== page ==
Elk and Arch

I wanted to share a few pictures from a long, very cold snowshoe/hike I did in January. The goal was to reach a natural arch that I had previously spotted in upper City Creek Canyon. This was fun to find: I hadn’t realized there was an arch large enough to stand inside within walking distance of my house. I also saw the big herd of elk that live in this area, which doesn’t get a lot of visitation from humans other than hunters.

Do Expressive Programming Languages Always Have Undefined Behavior?

In the Hacker News comments on one of my previous posts about undefined behavior, someone said this:

AFAIK Gödel’s incompleteness theorems imply that _any_ language will have at least some undefined behaviour.

Let’s take a quick look at this statement, keeping in mind that incompleteness and undecidability can be remarkably tricky topics. Some years ago I read and enjoyed Gödel’s Theorem: An Incomplete Guide to Its Use and Abuse (and no doubt need to reread it).

First off, it is clear that there exist programming languages that are free of UB, such as one where the semantics of every program is to print “7”. Whatever it is that UB means (we have not formally defined it), it seems clear that the language that always prints “7” does not have it.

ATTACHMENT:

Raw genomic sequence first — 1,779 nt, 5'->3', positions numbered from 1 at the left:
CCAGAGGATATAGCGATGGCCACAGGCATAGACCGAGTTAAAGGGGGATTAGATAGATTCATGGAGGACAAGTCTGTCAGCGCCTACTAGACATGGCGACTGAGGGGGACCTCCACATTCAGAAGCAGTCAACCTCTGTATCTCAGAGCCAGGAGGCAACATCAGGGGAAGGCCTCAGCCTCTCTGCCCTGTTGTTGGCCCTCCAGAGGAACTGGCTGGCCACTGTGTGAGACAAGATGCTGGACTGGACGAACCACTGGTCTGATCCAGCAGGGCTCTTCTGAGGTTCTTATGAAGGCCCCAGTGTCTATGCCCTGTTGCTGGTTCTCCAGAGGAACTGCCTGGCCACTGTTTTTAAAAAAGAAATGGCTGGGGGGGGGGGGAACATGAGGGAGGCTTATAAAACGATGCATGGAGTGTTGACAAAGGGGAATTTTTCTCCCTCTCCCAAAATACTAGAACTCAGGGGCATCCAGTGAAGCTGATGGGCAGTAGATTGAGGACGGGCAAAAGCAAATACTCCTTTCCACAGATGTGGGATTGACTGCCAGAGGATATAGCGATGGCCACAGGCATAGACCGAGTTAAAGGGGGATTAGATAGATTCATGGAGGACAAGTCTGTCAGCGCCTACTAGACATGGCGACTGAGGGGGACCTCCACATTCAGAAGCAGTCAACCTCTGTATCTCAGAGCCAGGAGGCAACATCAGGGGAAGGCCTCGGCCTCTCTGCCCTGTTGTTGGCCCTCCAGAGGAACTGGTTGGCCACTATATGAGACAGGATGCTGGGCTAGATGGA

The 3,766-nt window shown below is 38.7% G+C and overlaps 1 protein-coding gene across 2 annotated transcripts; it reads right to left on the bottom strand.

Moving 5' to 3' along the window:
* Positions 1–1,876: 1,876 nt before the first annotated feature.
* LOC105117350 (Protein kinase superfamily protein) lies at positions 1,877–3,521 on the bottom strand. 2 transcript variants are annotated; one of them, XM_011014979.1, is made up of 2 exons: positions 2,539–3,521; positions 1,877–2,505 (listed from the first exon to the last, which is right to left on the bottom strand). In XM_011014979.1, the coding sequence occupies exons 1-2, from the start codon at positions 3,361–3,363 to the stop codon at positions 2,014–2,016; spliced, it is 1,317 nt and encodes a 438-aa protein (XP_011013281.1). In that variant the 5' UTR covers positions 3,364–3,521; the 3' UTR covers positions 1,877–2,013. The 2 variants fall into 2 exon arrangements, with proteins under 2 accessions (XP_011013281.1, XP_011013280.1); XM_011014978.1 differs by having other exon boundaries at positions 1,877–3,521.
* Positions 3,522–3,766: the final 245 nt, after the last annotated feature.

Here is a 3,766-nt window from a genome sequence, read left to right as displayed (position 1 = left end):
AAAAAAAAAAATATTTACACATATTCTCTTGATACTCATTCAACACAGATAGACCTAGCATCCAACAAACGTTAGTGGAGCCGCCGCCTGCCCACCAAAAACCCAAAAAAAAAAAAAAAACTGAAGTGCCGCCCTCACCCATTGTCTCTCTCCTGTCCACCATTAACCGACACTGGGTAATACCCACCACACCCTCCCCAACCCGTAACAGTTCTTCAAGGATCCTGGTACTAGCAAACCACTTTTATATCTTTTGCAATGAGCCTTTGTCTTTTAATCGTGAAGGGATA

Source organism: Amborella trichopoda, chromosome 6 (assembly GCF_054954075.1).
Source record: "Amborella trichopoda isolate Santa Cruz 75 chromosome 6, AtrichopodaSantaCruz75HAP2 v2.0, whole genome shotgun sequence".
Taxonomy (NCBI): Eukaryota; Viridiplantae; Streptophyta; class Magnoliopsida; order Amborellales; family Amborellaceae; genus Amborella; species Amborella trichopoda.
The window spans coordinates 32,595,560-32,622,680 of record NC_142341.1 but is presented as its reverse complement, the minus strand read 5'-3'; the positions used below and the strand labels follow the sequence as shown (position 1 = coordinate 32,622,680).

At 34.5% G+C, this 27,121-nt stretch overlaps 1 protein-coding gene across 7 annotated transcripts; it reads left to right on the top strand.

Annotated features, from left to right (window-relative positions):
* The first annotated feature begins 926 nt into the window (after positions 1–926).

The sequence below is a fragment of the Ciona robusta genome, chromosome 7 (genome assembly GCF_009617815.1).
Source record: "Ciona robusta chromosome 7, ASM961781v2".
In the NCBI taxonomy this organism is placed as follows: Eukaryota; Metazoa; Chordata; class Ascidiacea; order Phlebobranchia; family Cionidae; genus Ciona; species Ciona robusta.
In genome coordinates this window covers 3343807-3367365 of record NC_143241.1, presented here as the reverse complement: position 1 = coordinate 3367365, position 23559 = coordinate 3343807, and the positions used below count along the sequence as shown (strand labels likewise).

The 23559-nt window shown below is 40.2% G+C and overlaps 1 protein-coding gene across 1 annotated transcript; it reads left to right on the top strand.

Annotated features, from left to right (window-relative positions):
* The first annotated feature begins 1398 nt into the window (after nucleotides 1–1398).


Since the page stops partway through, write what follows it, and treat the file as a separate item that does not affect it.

There are also useful languages that are obviously UB-free, such as an expression language that evaluates elementary functions over IEEE floats. These languages are particularly easy to reason about because they are not Turing-complete: all computations terminate and we simply have to ensure that they terminate with a defined result.

In contrast, the HN commenter may have intended to invoke Rice’s Theorem: “Any nontrivial property about the language recognized by a Turing machine is undecidable.” A consequence is that when f() is some arbitrary computation we cannot in general hope to decide whether a program like this invokes undefined behavior:

main() {
  return 1 / 0; // UB!

But this is a red herring. Rice’s Theorem only applies to non-trivial properties: “properties that apply neither to no programs nor all programs in the language.” To sidestep it, we only need to define a programming language where UB-freedom is a trivial property. This is done by ensuring that every operation that a program can perform is a total function: it is defined in all circumstances. Thus, programs in this language will either terminate in some defined state or else fail to terminate. This kind of extremely tight specification is not typically done for realistic programming languages because it is a lot of work, particularly if the language has open-ended interactions with other levels of the system, such as inline assembly. But the problem is only a practical one; there is no problem in principle. It is not too difficult to write an UB-free specification for a (Turing-complete) toy language or subset of a real language.

Now let’s return to the original HN comment: it was about the incompleteness theorems, not about the halting problem. I’m not sure what to do with that, as I don’t see that Gödel’s theorems have any direct bearing on undefined behavior in programming languages.

Mapping Mountains on Exoplanets

Snow in the mountains evolves in predictable ways that are strongly influenced by the terrain. For example, warmish snowstorms leave a characteristic snow line that looks very much like a contour on a topographic map: